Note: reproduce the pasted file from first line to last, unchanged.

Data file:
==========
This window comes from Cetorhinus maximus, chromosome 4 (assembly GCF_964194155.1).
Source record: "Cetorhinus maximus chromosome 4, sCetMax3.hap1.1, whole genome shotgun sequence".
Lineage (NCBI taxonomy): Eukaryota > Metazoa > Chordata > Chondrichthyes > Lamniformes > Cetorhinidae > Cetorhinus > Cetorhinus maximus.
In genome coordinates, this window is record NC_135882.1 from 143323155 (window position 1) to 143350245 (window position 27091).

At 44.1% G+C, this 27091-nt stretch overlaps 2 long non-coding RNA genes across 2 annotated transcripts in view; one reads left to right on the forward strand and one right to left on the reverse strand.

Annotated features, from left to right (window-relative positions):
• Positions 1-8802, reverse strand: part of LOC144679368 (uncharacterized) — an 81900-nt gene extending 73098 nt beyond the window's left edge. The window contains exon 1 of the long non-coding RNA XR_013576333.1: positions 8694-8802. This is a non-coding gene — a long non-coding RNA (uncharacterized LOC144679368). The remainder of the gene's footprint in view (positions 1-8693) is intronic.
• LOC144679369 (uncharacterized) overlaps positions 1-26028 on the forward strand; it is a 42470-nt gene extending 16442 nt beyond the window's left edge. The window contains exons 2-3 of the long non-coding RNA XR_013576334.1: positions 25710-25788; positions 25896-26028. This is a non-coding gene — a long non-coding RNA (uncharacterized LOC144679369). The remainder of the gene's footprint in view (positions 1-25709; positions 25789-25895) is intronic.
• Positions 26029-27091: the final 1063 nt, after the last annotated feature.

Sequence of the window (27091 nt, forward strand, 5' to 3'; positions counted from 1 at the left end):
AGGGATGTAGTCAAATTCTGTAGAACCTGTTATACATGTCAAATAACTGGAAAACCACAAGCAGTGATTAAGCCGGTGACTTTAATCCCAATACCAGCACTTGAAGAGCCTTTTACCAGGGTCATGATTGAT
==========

This window comes from Cetorhinus maximus, chromosome 4 (assembly GCF_964194155.1).
Source record: "Cetorhinus maximus chromosome 4, sCetMax3.hap1.1, whole genome shotgun sequence".
Lineage (NCBI taxonomy): Eukaryota > Metazoa > Chordata > Chondrichthyes > Lamniformes > Cetorhinidae > Cetorhinus > Cetorhinus maximus.
In genome coordinates, this window is record NC_135882.1 from 143323155 (window position 1) to 143350245 (window position 27091).

At 44.1% G+C, this 27091-nt stretch overlaps 2 long non-coding RNA genes across 2 annotated transcripts in view; one reads left to right on the forward strand and one right to left on the reverse strand.

Annotated features, from left to right (window-relative positions):
• Positions 1-8802, reverse strand: part of LOC144679368 (uncharacterized) — an 81900-nt gene extending 73098 nt beyond the window's left edge. The window contains exon 1 of the long non-coding RNA XR_013576333.1: positions 8694-8802. This is a non-coding gene — a long non-coding RNA (uncharacterized LOC144679368). The remainder of the gene's footprint in view (positions 1-8693) is intronic.
• LOC144679369 (uncharacterized) overlaps positions 1-26028 on the forward strand; it is a 42470-nt gene extending 16442 nt beyond the window's left edge. The window contains exons 2-3 of the long non-coding RNA XR_013576334.1: positions 25710-25788; positions 25896-26028. This is a non-coding gene — a long non-coding RNA (uncharacterized LOC144679369). The remainder of the gene's footprint in view (positions 1-25709; positions 25789-25895) is intronic.
• Positions 26029-27091: the final 1063 nt, after the last annotated feature.

Sequence of the window (27091 nt, forward strand, 5' to 3'; positions counted from 1 at the left end):
AGGGATGTAGTCAAATTCTGTAGAACCTGTTATACATGTCAAATAACTGGAAAACCACAAGCAGTGATTAAGCCGGTGACTTTAATCCCAATACCAGCACTTGAAGAGCCTTTTACCAGGGTCATGATTGAT